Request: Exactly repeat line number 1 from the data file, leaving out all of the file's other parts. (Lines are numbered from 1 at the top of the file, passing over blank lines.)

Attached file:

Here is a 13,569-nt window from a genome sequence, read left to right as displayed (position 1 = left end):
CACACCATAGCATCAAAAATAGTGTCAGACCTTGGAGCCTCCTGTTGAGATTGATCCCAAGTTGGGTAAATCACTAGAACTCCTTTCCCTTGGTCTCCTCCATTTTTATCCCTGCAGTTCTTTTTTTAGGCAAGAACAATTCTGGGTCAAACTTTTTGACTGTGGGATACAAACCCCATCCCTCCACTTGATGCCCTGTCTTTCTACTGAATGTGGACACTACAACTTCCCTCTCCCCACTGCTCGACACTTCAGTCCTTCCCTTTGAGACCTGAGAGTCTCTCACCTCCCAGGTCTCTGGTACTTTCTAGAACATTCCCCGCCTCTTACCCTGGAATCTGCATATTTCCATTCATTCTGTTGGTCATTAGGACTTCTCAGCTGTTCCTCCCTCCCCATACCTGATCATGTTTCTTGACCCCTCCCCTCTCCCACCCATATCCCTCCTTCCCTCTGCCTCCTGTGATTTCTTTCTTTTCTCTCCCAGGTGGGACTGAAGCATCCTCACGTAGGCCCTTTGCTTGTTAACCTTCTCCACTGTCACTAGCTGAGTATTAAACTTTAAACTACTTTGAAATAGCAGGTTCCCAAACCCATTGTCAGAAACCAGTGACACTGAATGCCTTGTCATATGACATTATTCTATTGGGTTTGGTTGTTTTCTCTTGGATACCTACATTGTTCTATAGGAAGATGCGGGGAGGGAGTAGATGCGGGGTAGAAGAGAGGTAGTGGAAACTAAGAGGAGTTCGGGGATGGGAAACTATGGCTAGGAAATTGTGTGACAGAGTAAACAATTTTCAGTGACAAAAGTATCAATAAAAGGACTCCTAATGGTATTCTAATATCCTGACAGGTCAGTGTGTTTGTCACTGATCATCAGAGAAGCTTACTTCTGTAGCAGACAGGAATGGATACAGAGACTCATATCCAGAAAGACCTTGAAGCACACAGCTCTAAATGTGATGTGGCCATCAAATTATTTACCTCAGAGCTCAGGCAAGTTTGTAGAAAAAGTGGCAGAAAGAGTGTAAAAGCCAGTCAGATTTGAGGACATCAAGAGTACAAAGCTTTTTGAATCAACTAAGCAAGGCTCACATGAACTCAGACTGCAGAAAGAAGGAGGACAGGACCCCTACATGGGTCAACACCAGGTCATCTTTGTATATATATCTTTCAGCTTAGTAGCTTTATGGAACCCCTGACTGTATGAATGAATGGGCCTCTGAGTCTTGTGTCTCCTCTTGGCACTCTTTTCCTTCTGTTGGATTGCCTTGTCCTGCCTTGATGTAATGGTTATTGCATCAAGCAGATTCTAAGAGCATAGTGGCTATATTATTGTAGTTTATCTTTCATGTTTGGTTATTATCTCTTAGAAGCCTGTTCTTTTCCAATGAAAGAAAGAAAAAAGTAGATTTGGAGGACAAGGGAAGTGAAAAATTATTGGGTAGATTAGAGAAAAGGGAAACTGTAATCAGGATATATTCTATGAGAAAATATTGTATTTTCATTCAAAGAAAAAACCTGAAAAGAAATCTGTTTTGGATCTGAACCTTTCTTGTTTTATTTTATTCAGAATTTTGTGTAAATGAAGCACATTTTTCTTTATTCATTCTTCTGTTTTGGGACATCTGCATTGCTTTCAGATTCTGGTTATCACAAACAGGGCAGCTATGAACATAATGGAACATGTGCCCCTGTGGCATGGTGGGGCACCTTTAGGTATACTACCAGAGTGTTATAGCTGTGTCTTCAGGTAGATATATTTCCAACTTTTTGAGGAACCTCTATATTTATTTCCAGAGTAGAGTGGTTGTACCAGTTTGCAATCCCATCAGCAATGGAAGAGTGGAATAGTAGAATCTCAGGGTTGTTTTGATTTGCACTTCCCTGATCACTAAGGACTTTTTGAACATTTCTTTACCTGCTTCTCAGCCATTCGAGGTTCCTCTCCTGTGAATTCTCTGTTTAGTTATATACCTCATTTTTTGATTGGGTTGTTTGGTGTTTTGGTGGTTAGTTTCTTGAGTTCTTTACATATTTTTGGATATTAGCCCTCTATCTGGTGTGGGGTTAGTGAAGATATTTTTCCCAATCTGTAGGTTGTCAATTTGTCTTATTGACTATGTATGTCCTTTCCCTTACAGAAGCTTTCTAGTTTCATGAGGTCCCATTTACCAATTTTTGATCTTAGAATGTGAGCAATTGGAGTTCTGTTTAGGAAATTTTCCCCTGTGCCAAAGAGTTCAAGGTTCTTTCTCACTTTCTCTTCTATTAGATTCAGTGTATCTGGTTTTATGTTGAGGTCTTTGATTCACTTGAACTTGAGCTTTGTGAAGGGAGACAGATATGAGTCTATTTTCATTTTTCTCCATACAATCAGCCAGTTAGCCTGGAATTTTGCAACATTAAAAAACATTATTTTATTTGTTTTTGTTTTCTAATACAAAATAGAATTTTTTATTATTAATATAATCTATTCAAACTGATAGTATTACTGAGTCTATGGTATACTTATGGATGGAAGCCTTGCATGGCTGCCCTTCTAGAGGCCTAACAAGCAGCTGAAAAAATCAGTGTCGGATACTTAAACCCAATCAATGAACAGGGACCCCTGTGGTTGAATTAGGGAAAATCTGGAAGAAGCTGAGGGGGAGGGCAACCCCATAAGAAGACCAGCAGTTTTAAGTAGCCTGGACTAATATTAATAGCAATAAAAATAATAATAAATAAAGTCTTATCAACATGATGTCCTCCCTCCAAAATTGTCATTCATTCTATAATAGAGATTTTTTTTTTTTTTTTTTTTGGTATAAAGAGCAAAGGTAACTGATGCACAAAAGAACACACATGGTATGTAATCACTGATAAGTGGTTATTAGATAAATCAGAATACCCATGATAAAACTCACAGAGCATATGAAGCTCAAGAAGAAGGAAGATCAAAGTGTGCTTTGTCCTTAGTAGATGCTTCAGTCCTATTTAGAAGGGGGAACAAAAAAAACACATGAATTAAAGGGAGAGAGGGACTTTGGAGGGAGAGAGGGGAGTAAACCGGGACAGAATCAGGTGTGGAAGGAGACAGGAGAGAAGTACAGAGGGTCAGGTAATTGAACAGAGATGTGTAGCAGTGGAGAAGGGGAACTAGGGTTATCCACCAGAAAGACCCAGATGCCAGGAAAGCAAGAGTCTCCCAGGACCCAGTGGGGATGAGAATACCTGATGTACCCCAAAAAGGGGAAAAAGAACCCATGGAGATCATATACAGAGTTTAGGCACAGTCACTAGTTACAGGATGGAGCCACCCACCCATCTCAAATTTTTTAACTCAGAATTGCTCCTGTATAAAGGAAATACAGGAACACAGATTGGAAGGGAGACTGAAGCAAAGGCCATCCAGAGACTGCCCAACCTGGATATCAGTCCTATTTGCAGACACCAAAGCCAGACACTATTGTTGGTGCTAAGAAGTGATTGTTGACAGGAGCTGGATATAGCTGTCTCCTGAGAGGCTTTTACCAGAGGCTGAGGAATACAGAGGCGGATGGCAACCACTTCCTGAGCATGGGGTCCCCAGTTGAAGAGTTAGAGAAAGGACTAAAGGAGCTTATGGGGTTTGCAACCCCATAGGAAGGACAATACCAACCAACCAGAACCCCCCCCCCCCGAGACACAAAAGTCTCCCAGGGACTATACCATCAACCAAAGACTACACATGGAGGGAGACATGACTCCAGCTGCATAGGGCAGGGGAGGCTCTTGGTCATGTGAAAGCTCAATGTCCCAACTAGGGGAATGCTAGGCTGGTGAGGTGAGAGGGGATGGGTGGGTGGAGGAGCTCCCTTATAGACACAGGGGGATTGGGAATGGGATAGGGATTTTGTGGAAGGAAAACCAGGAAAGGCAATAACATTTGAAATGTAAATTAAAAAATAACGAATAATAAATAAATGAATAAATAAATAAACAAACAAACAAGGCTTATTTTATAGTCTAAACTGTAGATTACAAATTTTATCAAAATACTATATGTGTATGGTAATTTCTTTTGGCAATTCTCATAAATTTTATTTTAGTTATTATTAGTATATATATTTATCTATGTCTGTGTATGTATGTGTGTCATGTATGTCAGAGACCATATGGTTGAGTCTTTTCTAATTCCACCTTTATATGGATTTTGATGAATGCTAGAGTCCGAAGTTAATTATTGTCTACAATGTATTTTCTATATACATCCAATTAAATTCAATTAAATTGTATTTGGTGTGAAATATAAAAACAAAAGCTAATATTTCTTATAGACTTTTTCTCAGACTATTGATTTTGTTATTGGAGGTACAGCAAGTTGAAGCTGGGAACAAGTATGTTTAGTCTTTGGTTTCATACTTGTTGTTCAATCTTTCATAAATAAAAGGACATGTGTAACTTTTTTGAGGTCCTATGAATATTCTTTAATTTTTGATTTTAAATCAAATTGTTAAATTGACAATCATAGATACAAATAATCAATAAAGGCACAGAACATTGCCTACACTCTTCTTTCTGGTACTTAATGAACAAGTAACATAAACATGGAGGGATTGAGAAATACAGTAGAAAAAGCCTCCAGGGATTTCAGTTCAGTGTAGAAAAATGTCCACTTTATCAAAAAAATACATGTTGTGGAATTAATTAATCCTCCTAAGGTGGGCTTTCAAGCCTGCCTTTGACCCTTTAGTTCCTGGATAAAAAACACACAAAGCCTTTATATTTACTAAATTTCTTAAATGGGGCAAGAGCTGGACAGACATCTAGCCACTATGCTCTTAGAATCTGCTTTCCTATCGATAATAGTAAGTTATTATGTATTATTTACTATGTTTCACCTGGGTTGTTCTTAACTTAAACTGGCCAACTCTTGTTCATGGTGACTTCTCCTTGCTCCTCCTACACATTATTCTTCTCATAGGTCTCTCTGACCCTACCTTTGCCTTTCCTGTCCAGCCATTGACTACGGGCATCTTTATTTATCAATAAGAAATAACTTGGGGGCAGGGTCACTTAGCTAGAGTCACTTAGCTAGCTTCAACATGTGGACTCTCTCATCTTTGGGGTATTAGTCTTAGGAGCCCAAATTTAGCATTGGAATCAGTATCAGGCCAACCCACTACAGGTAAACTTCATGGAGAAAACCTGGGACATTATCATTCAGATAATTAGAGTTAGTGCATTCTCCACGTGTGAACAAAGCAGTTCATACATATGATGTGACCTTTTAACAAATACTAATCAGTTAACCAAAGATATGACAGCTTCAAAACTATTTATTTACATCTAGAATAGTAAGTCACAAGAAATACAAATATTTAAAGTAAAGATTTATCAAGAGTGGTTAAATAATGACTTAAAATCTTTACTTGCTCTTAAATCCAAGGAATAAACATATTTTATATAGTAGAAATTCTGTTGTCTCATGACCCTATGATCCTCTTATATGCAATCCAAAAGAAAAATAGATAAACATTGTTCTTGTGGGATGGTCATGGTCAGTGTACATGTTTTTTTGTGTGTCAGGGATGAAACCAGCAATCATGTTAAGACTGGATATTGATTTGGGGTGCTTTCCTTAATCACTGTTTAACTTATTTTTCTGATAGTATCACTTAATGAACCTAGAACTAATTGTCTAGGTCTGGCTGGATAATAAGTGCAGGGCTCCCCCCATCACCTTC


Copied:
Here is a 13,569-nt window from a genome sequence, read left to right as displayed (position 1 = left end):